HIGHLAND, Utah — Intermountain Healthcare's American Fork Hospital is using advancements aimed at making medical procedures a little easier for patients thanks to tech savvy teens trying their hand at this next generation technology
Every day seems to produce an innovation and the DaVinci robotic surgical system is just the latest marvel.
"Crazy how much technology has changed," said Tami Montgomery with Intermountain.
Montgomery has spent three decades working in healthcare, and she believes in the benefits of the robotic technology that will allow a doctor to perform a surgery without being in the operating room.
"We see less pain because the incisions sites are not a big incision, they just get little holes where the instruments go in," Montgomery said.
But as this technology becomes more widespread, this next gen device will need the next generation of operators. That’s why the hospital brought the technology to Lone Peak High School.
Students received a quick lesson before taking over the controls.
"You only have two grabbers, so its kind of harder than having five fingers to grab everything or do everything you wanted to do," said senior Spencer Gygi.
Using bite-sized candy bars as patients, the students learned how the robotic arm works in the operating room. A camera sends images of the surgical site to a screen that allows them to use their hands to guide the robotic arms.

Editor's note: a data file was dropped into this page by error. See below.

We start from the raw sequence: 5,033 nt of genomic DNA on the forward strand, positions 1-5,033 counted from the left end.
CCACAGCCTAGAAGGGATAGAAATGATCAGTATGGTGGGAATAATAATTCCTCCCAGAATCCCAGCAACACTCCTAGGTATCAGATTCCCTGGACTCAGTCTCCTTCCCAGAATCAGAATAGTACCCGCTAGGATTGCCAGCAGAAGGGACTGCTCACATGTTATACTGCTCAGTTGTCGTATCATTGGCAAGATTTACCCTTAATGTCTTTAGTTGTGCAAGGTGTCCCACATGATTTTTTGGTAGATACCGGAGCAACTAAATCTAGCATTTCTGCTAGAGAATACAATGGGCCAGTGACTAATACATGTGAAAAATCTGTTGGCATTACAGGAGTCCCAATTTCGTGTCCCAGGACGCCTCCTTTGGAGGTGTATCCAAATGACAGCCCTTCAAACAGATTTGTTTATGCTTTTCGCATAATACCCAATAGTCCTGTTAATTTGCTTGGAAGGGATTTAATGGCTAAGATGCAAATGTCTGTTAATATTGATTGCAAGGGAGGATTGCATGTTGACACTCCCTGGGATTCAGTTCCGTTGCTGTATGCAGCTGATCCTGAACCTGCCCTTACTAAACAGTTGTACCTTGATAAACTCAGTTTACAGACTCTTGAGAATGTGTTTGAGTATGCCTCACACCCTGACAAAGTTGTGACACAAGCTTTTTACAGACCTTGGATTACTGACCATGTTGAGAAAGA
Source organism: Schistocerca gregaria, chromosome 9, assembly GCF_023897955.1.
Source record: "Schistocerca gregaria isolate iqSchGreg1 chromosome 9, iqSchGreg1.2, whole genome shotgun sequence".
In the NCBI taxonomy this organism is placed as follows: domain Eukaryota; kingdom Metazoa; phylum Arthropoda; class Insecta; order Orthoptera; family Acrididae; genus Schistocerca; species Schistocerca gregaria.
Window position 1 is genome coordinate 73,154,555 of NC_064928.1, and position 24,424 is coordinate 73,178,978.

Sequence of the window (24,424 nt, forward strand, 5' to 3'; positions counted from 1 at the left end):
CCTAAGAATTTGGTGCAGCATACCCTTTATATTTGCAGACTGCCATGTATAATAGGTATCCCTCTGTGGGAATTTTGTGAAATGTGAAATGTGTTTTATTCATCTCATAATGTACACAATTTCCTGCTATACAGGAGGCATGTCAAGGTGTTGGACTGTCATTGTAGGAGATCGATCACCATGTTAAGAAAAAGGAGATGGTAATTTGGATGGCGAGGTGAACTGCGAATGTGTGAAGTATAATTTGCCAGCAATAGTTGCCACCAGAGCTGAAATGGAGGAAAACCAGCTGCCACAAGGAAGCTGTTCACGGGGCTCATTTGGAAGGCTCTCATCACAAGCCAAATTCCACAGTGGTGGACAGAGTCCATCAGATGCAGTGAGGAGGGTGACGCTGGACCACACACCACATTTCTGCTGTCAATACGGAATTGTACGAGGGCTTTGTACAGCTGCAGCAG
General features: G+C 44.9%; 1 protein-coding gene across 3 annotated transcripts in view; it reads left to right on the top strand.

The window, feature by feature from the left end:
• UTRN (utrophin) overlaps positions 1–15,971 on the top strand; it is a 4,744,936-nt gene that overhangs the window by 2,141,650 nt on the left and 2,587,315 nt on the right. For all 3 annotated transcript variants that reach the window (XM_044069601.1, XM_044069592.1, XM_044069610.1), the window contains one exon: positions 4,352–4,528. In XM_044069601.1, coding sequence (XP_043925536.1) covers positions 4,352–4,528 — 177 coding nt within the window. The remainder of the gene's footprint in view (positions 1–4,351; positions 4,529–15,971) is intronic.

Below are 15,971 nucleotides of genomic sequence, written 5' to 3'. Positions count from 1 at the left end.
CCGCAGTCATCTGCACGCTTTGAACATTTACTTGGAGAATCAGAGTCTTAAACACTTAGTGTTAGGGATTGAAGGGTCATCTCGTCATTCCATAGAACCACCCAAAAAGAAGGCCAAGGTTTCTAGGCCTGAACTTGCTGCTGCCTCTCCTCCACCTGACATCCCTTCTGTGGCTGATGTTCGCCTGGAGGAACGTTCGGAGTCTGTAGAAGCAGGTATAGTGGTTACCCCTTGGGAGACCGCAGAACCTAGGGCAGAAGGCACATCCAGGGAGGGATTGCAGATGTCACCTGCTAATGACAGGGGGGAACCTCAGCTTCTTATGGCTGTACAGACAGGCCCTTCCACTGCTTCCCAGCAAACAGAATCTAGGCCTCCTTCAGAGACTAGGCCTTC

"At first, the depth perception was hard to understand, but once you got used to it you got to unwrap the snickers," added Gygi.
As the medical field tries to keep up with a growing population, an event like the one with the students offers a glimpse of the future, looking at who may one day be at the controls.
"This does make me more likely to go into healthcare," Gygi said. "There's all this new technology coming out to improve healthcare, and that's really important."
Intermountain Healthcare received the machines in February and have already performed about 10 surgeries with the robotic arms.